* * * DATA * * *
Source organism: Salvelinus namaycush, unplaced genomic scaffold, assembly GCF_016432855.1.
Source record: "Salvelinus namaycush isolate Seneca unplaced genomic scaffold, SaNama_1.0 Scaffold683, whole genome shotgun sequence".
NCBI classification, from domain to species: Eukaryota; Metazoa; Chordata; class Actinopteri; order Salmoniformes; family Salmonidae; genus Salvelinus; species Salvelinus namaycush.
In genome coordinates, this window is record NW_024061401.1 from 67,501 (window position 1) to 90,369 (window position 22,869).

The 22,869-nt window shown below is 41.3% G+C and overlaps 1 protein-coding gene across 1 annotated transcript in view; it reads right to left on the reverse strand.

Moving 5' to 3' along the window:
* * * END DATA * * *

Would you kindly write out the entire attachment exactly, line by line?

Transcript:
Source organism: Salvelinus namaycush, unplaced genomic scaffold, assembly GCF_016432855.1.
Source record: "Salvelinus namaycush isolate Seneca unplaced genomic scaffold, SaNama_1.0 Scaffold683, whole genome shotgun sequence".
NCBI classification, from domain to species: Eukaryota; Metazoa; Chordata; class Actinopteri; order Salmoniformes; family Salmonidae; genus Salvelinus; species Salvelinus namaycush.
In genome coordinates, this window is record NW_024061401.1 from 67,501 (window position 1) to 90,369 (window position 22,869).

The 22,869-nt window shown below is 41.3% G+C and overlaps 1 protein-coding gene across 1 annotated transcript in view; it reads right to left on the reverse strand.

Moving 5' to 3' along the window: